Prediction of Heavy Weather Seakeeping of a Destroyer Hull Form by Means of Time Domain Panel and CFD Codes

AuthorsWalree, F. van, Serani, A., Diez, A., Stern, F.
Conference/Journal33rd Symposium on Naval Hydrodynamics, Osaka, Japan
DateOct 18, 2020
The focus of the present paper is the assessment of deterministic and stochastic methods for the prediction of large amplitude ship motions in heavy weather, including comparison with experimental fluid dynamics (EFD) data. The research was conducted under the auspices of NATO AVT-280 on "Evaluation of Prediction Methods for Ship Performance in Heavy Weather." EFD data are obtained from free-running model tests of a naval destroyer hull form. Namely, an appended 5415M model is assessed for course keeping in irregular stern-quartering waves at target Froude number equal to 0.33. Irregular waves are based on the JONSWAP spectrum. The static stability, forward speed, wave direction, and wave spectrum were set such that large amplitude roll motions were recorded, including a number of capsizes. Dynamic stability phenomena witnessed during the experiments include resonant roll, loss of static stability, and significant deck edge immersion. Deterministic validation is performed for a weakly non-linear as well as a body-exact time domain panel code. Results show fairly good predictions for roll, heave and pitch motions, and forward speed variations. Sway velocity, yaw motions, and deck edge immersion heights are seen to be more difficult to predict accurately. Next, stochastic validation and deterministic reconstruction of severe (large roll angles) and rare (capsizing) events are assessed by free-running CFD (URANS) simulations. Validation against EFD data includes roll decay at zero speed and self-propulsion revolution per minute studies in calm water. The stochastic validation of free-running CFD is achieved by statistical assessment of EFD data and CFD results by large-sample uncertainty quantification methods for input wave and ship response via spectrum, autocovariance, and bootstrap analysis. CFD results are in a very good agreement with EFD, showing satisfactory outcomes of the stochastic validation procedure. EFD and CFD data are used to identify wave sequences causing large roll angles. These are based on expected value and standard deviation of wave amplitude and encounter period. As proof of concept, this sequence is used for the deterministic reconstruction of severe (large roll angles) and rare (capsizing) events by CFD simulations.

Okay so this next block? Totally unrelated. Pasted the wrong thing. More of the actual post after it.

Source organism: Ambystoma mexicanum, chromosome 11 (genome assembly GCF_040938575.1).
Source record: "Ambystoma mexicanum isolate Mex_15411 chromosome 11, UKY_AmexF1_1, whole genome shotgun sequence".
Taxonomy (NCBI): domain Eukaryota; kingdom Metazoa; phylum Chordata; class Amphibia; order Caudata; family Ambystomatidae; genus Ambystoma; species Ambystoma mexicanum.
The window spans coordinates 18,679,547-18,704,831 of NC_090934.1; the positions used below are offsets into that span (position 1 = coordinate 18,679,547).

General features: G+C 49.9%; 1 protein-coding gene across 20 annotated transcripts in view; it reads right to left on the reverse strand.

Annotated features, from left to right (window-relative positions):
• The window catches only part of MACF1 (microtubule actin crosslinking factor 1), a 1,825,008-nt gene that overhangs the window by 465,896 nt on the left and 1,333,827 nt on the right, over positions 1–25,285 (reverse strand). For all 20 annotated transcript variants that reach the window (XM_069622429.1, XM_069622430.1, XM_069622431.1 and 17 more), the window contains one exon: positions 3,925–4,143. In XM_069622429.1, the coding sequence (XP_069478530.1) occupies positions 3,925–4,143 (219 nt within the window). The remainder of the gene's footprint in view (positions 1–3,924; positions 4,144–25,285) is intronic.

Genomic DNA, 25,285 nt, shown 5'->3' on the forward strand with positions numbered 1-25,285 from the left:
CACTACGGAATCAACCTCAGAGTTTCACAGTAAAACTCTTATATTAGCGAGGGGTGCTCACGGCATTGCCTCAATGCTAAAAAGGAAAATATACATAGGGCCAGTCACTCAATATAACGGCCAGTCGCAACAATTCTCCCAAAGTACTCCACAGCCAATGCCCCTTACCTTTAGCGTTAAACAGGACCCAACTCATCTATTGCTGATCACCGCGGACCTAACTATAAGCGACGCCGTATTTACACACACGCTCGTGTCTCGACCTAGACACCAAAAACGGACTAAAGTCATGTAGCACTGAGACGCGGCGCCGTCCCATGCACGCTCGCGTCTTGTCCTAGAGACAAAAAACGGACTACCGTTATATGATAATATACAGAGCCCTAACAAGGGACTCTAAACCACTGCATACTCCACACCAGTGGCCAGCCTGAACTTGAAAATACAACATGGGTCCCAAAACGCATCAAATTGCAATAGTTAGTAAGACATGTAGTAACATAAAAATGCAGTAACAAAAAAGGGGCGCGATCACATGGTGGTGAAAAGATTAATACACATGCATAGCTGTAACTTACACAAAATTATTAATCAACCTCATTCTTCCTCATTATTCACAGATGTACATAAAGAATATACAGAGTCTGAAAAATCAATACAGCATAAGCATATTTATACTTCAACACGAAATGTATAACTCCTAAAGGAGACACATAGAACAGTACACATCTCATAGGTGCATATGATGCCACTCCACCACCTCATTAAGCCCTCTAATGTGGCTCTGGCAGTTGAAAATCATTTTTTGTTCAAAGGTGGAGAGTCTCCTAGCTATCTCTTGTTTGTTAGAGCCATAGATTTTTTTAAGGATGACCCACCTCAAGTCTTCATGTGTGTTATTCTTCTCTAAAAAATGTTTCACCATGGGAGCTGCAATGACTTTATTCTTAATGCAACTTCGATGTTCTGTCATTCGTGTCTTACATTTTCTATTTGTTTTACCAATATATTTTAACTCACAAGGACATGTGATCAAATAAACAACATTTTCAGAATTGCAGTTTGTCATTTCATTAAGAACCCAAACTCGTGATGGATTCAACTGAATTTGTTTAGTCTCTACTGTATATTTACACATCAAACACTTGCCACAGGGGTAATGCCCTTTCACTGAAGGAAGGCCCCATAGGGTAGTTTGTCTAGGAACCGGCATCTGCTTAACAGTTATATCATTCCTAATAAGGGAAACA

stability, seakeeping and ocean engineeringcfdtime-domain simulationsseakeepingdefencecfd/simulation/desk studiesmodel testing